The House of Commons passed Bill C-14 by a vote of 186-137. Four Liberal members voted against the bill.
The bill has moved on to the Senate for review. Senators thus far has made several amendments to the bill, including removing the near-death requirement.
Liberal Senator Serge Joyal put forward a motion that would amend the bill broadening eligibility so that all Canadians with “a grievous and irremediable medical condition” causing “enduring suffering” can access an assisted death not just those whose death is “reasonably foreseeable.”
Senators also adopted Senator Don Plett’s amendment that would make it an offence for someone to help another person self-administer medication prescribed to bring about a medically assisted death if that person would benefit materially from the death of the patient.
The Senate also adopted an amendment by Senator Nicole Eaton that would essentially require a person seeking a medically assisted death to first consult with medical care professionals on what the path for palliative care and treatment would be for the patient.
Senate Conservative Leader Claude Carignan has said “If our amendments are completely rejected and this bill comes back in its original form in the Senate, I think that it is at risk to be completely rejected.”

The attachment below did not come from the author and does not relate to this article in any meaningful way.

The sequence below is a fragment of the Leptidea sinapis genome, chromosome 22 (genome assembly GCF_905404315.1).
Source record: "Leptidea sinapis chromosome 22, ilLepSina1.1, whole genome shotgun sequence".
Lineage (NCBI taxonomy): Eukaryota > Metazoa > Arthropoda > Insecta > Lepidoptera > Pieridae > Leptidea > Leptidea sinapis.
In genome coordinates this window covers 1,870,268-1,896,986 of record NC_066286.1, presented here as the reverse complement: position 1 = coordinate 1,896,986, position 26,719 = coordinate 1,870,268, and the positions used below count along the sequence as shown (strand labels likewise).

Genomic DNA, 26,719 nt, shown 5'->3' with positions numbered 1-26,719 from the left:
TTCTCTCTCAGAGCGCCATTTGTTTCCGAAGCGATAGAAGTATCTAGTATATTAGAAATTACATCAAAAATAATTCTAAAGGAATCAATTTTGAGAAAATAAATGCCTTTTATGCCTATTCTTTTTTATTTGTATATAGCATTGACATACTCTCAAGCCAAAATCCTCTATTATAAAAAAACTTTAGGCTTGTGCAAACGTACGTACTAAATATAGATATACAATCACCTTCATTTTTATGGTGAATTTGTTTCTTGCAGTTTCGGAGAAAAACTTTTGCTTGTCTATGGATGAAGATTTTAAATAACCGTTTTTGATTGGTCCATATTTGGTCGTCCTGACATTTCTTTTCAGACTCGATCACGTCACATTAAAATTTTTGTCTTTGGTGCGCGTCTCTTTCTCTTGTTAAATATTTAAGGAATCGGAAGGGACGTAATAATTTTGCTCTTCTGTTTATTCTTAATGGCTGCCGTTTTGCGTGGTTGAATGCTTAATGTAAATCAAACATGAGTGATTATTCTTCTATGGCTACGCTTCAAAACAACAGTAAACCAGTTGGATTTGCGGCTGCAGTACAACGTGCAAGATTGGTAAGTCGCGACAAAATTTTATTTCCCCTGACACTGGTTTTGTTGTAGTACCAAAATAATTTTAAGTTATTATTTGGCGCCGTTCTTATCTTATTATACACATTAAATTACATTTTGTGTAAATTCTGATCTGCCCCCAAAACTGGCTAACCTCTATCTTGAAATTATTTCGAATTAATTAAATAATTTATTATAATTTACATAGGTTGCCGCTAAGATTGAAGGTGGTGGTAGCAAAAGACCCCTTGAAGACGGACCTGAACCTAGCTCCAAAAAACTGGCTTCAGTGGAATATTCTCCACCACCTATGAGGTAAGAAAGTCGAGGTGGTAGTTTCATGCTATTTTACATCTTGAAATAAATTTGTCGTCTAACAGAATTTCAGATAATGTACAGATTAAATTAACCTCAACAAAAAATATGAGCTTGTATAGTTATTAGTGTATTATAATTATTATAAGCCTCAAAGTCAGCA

If a bill is introduced in the House of Commons and then amended in the Senate, a message about the amendments is sent to the Commons, asking for their agreement. If the Senate and the House of Commons do not agree on the contents of a bill, they may propose amendments until they reach agreement.
The health and justice ministers have indicated they are not happy with the amendments to the bill.
Health Minister Jane Philpott said she is worried the more permissive language could see people suffering solely from a mental illness apply for medical assistance in dying.
“The amendment that was passed last night is a significant one,” Justice Minister Jody Wilson-Raybould said Thursday. “It will broaden the regime of medical assistance in dying in this country, and we have sought to ensure that we, at every step, find the right balance that is required for such a turn in direction,” she added.
The bill has not been passed by the government before the Supreme Court deadline. The Supreme Court’s criteria for allowing assisted dying took effect June 6th, and will be in place until new legislation receives royal assent.